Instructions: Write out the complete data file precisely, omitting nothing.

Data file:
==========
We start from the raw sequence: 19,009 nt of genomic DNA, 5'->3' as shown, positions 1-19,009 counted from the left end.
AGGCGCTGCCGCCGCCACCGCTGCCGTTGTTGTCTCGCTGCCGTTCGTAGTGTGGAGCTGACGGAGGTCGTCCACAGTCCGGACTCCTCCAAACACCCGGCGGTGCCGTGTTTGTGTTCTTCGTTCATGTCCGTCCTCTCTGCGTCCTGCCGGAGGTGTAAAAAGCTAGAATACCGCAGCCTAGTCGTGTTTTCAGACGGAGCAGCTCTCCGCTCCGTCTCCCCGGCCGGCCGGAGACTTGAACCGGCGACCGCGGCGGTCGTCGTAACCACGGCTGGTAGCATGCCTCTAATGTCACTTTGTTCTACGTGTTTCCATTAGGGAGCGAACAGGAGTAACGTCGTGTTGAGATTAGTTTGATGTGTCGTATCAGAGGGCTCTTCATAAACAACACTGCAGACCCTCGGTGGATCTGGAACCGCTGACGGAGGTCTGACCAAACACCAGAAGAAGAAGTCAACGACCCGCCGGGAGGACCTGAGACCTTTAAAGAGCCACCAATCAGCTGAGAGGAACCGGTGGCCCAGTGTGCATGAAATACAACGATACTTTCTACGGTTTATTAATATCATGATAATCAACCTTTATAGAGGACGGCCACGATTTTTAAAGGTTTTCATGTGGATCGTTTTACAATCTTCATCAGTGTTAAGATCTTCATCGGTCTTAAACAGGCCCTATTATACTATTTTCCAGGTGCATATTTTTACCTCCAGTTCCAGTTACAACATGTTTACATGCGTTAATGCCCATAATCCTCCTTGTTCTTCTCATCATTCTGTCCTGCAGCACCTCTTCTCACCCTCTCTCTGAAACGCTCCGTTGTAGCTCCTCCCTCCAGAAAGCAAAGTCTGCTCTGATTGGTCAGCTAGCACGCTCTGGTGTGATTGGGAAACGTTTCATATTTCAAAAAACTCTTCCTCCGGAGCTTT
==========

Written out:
We start from the raw sequence: 19,009 nt of genomic DNA, 5'->3' as shown, positions 1-19,009 counted from the left end.
AGGCGCTGCCGCCGCCACCGCTGCCGTTGTTGTCTCGCTGCCGTTCGTAGTGTGGAGCTGACGGAGGTCGTCCACAGTCCGGACTCCTCCAAACACCCGGCGGTGCCGTGTTTGTGTTCTTCGTTCATGTCCGTCCTCTCTGCGTCCTGCCGGAGGTGTAAAAAGCTAGAATACCGCAGCCTAGTCGTGTTTTCAGACGGAGCAGCTCTCCGCTCCGTCTCCCCGGCCGGCCGGAGACTTGAACCGGCGACCGCGGCGGTCGTCGTAACCACGGCTGGTAGCATGCCTCTAATGTCACTTTGTTCTACGTGTTTCCATTAGGGAGCGAACAGGAGTAACGTCGTGTTGAGATTAGTTTGATGTGTCGTATCAGAGGGCTCTTCATAAACAACACTGCAGACCCTCGGTGGATCTGGAACCGCTGACGGAGGTCTGACCAAACACCAGAAGAAGAAGTCAACGACCCGCCGGGAGGACCTGAGACCTTTAAAGAGCCACCAATCAGCTGAGAGGAACCGGTGGCCCAGTGTGCATGAAATACAACGATACTTTCTACGGTTTATTAATATCATGATAATCAACCTTTATAGAGGACGGCCACGATTTTTAAAGGTTTTCATGTGGATCGTTTTACAATCTTCATCAGTGTTAAGATCTTCATCGGTCTTAAACAGGCCCTATTATACTATTTTCCAGGTGCATATTTTTACCTCCAGTTCCAGTTACAACATGTTTACATGCGTTAATGCCCATAATCCTCCTTGTTCTTCTCATCATTCTGTCCTGCAGCACCTCTTCTCACCCTCTCTCTGAAACGCTCCGTTGTAGCTCCTCCCTCCAGAAAGCAAAGTCTGCTCTGATTGGTCAGCTAGCACGCTCTGGTGTGATTGGGAAACGTTTCATATTTCAAAAAACTCTTCCTCCGGAGCTTT